The first issue of Dark Horse’s new sci-fi saga Invisible Kingdom brings us into the separate but interlinked worlds of two very different women; existences set to converge into one storyline as the series progresses. Hailing from planets with polarised environments, the book’s dual leads Grix and Vess have also taken distinct vocational paths. Grix is a space pilot whose grand ambitions for exploration have faded and who has found herself in a more pedestrian role delivering packages between planets. Vess has adopted a more religious lifestyle and pledged herself to a spiritual life as part of an order of Nones (the play on words reflective of their beliefs). Both women, though, are about to stumble upon a frightening revelation – their star system’s most prominent religion the Renuciation and its most influential corporation Lux are working together as part of a major conspiracy…
Written by G. Willow Wilson and illustrated by Christian Ward, with lettering by Sal Cipriano, Invisible Kingdom is the latest entry in Dark Horse’s acclaimed Berger Books imprint. Given its epic feel there’s a lot to set up in this opening chapter but Wilson carefully structures this first instalment as an issue of parallels. She juxtaposes the experiences of the two protagonists – one on a space run and the other being initiated into her new monastic life – but also links them thematically through the existential motifs that connect both lives as the story builds up to the pivotal events that will unite them. It’s Wilson’s contrast of these very human, very individual stories against the backdrop of her grand, majestic world-building that really impresses in narrative terms.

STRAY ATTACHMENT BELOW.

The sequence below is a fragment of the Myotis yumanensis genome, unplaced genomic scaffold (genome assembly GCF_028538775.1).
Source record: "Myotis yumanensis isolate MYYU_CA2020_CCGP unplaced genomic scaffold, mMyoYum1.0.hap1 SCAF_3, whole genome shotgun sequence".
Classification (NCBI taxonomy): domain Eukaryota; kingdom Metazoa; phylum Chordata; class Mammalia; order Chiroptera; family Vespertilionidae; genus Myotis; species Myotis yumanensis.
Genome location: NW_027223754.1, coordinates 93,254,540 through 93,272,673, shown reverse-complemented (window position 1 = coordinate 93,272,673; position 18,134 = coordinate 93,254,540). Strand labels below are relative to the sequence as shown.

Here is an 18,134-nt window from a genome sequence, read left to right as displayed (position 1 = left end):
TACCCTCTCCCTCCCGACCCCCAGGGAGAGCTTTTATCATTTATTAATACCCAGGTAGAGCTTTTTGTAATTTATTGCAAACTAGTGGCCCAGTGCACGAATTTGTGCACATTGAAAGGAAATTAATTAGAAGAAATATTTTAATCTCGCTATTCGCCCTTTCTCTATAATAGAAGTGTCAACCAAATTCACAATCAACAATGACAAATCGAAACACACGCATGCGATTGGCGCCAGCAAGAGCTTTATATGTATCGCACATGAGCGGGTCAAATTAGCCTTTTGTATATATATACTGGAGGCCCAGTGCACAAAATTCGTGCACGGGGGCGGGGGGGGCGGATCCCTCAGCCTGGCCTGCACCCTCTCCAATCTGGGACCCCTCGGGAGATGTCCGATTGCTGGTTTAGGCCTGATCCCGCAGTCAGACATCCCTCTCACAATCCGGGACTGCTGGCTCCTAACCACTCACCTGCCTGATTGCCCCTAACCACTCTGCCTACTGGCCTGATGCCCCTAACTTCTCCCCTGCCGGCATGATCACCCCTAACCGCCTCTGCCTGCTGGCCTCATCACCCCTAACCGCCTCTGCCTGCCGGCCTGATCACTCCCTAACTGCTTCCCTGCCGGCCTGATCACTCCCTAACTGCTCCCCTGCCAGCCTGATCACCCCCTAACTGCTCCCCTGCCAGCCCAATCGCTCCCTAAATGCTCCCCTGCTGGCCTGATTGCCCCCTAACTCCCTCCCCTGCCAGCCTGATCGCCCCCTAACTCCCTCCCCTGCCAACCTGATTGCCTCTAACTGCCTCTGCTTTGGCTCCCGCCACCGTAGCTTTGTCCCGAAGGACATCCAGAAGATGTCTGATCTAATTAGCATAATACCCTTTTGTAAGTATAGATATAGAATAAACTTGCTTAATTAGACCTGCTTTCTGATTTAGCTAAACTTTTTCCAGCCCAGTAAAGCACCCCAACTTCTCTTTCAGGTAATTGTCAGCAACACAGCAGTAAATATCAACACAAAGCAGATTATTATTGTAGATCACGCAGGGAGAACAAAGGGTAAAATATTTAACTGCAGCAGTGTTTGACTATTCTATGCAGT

Christian Ward’s profile has continued to move ever onwards and upwards over the last few years with the much-in-demand artist’s signature style gracing the pages of a number of the big US publishers in that time. Here his hypnotic sense of colour creates worlds at once both familiar and yet eerily and entrancingly alien in presentation. Indeed, one of the great successes of Invisible Kingdom is that it gives us a universe that is full of recognisable elements and yet retains its otherness throughout. His constant changes in perspective and panel arrangement also adding a vital sense of movement and space in a first issue that, by necessity, is heavy on expository dialogue and conversational set pieces.
Visually mesmerising and ambitious in scale, Invisible Kingdom #1 is a promising debut indeed from a line of books that has been consistently strong since its inception.
G. Willow Wilson (W), Christian Ward (A), Sal Cipriano (L), Richard Bruning (D) • Dark Horse Comics/Berger Books, $3.99
Review by Andy Oliver